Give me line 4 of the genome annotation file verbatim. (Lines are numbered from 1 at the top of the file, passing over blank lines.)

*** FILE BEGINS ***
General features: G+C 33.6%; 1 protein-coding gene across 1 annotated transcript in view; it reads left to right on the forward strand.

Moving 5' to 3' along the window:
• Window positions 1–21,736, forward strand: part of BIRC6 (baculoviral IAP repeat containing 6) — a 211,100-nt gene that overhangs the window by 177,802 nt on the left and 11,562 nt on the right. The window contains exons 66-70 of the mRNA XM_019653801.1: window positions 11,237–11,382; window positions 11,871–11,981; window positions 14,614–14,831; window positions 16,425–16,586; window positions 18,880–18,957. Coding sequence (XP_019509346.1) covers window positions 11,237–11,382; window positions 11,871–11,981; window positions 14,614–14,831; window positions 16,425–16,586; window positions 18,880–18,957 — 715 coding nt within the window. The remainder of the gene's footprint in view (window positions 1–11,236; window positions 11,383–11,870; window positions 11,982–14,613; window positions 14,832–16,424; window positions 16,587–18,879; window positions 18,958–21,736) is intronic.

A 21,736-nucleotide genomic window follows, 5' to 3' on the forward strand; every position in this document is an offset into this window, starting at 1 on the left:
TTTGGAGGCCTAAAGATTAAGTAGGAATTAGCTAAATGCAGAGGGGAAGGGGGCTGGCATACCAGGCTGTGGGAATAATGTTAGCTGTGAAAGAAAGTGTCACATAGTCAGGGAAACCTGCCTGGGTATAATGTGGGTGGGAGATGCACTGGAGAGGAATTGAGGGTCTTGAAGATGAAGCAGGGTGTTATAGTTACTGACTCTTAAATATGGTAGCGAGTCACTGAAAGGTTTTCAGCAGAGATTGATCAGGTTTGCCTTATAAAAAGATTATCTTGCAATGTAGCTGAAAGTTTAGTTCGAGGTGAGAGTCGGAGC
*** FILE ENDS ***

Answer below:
A 21,736-nucleotide genomic window follows, 5' to 3' on the forward strand; every position in this document is an offset into this window, starting at 1 on the left: